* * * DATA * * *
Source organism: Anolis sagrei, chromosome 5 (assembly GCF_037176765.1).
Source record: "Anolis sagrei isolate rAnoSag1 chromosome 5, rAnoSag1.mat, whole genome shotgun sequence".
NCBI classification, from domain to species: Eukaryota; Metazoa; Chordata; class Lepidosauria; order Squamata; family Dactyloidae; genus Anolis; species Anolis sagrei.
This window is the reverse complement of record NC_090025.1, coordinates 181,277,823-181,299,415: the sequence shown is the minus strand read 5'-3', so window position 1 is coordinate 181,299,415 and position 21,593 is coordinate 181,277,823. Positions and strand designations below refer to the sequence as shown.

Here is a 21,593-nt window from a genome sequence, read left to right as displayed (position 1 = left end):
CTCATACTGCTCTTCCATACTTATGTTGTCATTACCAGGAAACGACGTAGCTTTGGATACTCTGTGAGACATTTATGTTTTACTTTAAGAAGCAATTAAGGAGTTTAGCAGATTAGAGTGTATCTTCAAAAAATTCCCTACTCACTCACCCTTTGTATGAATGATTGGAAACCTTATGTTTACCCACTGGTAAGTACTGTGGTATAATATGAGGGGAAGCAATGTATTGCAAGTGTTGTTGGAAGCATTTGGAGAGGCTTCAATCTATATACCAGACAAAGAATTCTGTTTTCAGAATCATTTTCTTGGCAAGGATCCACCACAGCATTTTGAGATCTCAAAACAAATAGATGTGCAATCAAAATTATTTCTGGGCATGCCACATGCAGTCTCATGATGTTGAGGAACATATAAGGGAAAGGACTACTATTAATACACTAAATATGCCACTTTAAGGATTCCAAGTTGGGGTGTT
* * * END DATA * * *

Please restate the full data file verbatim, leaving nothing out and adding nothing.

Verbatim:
Source organism: Anolis sagrei, chromosome 5 (assembly GCF_037176765.1).
Source record: "Anolis sagrei isolate rAnoSag1 chromosome 5, rAnoSag1.mat, whole genome shotgun sequence".
NCBI classification, from domain to species: Eukaryota; Metazoa; Chordata; class Lepidosauria; order Squamata; family Dactyloidae; genus Anolis; species Anolis sagrei.
This window is the reverse complement of record NC_090025.1, coordinates 181,277,823-181,299,415: the sequence shown is the minus strand read 5'-3', so window position 1 is coordinate 181,299,415 and position 21,593 is coordinate 181,277,823. Positions and strand designations below refer to the sequence as shown.

Here is a 21,593-nt window from a genome sequence, read left to right as displayed (position 1 = left end):
CTCATACTGCTCTTCCATACTTATGTTGTCATTACCAGGAAACGACGTAGCTTTGGATACTCTGTGAGACATTTATGTTTTACTTTAAGAAGCAATTAAGGAGTTTAGCAGATTAGAGTGTATCTTCAAAAAATTCCCTACTCACTCACCCTTTGTATGAATGATTGGAAACCTTATGTTTACCCACTGGTAAGTACTGTGGTATAATATGAGGGGAAGCAATGTATTGCAAGTGTTGTTGGAAGCATTTGGAGAGGCTTCAATCTATATACCAGACAAAGAATTCTGTTTTCAGAATCATTTTCTTGGCAAGGATCCACCACAGCATTTTGAGATCTCAAAACAAATAGATGTGCAATCAAAATTATTTCTGGGCATGCCACATGCAGTCTCATGATGTTGAGGAACATATAAGGGAAAGGACTACTATTAATACACTAAATATGCCACTTTAAGGATTCCAAGTTGGGGTGTT